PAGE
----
Before playing “Time On Earth,” the only song they perform from their latest album, Menno talked about the band’s time in Russia and the handlers they were assigned, Flo and Theo, who went on to be tour managers in Canada for a time. The song was dedicated to Theo’s memory as Flo joined the band on stage to play guitar.

As the evening progressed the confetti flew, the music continued and the connection between the band and fans grew.  Emotions ran high as the crowd sang and danced their hearts out.  At one point Menno started thanking their management and crew.  He made a special point of thanking the band’s spouses for their support over the years.

They finished their main set with “So It Goes,” a song Menno wrote about his grandfather who was a POW during World War II.  When he performs the song live, he usually sings the opening lines acapella; as he did so on Friday, he was completely drowned out by the audience and you could see the tears starting to well up in his eyes.  After the song was done, instead of going off stage before the encore, the band hid on stage under the drum riser or behind amps and monitors, emulating what they had to do at a small venue in Boise, Idaho and they found to be fun.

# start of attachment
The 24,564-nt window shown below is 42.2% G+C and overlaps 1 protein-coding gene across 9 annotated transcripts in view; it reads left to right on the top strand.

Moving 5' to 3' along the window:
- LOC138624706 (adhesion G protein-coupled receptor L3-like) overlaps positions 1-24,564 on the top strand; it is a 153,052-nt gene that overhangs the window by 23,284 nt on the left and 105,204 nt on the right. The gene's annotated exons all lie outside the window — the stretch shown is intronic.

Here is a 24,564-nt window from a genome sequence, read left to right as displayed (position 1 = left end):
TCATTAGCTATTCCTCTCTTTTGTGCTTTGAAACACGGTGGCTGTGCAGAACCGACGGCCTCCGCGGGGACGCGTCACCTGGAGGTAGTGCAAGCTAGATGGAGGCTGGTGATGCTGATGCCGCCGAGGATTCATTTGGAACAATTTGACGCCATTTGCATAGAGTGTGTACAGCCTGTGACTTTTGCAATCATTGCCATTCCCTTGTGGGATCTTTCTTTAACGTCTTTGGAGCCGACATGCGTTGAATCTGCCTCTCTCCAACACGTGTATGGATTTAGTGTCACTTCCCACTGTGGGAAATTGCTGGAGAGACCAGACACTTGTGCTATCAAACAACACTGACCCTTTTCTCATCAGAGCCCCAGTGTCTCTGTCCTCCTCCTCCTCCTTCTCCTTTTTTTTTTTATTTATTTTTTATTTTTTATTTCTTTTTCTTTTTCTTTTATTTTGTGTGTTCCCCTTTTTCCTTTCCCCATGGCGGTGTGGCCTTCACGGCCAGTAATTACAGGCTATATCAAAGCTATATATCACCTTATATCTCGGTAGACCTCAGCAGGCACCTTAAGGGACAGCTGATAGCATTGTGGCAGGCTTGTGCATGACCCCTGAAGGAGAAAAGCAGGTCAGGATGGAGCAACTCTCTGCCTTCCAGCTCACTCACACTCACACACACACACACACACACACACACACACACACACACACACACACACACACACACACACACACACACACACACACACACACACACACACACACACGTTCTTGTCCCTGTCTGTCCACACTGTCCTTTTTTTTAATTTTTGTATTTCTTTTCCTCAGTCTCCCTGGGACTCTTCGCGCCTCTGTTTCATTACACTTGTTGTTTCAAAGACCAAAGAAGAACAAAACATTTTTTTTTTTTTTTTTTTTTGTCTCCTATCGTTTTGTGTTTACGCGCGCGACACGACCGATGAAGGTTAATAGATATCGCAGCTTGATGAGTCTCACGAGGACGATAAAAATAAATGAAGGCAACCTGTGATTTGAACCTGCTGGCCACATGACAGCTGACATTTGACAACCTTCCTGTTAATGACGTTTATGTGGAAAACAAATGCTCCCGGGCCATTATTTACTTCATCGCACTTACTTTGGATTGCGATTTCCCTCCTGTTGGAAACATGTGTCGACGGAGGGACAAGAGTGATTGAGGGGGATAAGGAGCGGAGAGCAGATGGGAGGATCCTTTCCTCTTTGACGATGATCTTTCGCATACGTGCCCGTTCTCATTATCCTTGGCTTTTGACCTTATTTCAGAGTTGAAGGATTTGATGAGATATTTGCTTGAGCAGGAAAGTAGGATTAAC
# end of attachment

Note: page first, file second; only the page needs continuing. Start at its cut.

Traditionally Hollerado finished their shows with “Juliette,” arguably their biggest hit, and a fan is brought on stage to play guitar while Menno sings.  This time was no different; however, what made it extra special was the fan they brought on stage was dressed in a chicken-suit and held a sign asking to play.

Once the song ended amid massive blasts from the onstage confetti cannons, the band stood at the front looking a bit lost; they realized they still had about 5 minutes before they had to get off stage and broke into a cover of Neil Young’s “Rockin In the Free World.”  They were soon joined on stage by their spouses, crew and members of other Toronto indie bands.

The venue has a strict 11:00 curfew but the audience wasn’t about to let the band just stand at the edge of the stage waving and bowing.  With clapping, cheering and chants of “One more song! One more song!,” the band took up their instruments and started playing Blink-182’s “Dammit.”  Even though the PA was shut off and all the music came through the band’s amps on stage.  That didn’t stop the band or the audience from singing at the top of their voices.

Photo: Elliott Spagat

People stood facing the stage showing their appreciation for the band that meant so much to so many while they disappeared back stage, the backdrop was taken down and the crew started dismantling the rest of the gear.  Eventually, security herded the crowd out of the doors into the foyer and the night air.

Hollerado Land (Sam Myers)
Grief Money
I Got You
Time on Earth (with Flo on Guitar)
Pick Me Up
Good Day At The Races
Born Yesterday (with Rane Elliott-Armstrong of Little Junior on guitar)
On My Own
Fake Drugs
So It Goes

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TAGS: Hollerado | Cartel Madras | Little Junior | Royal Mountain Records

Elliott Spagat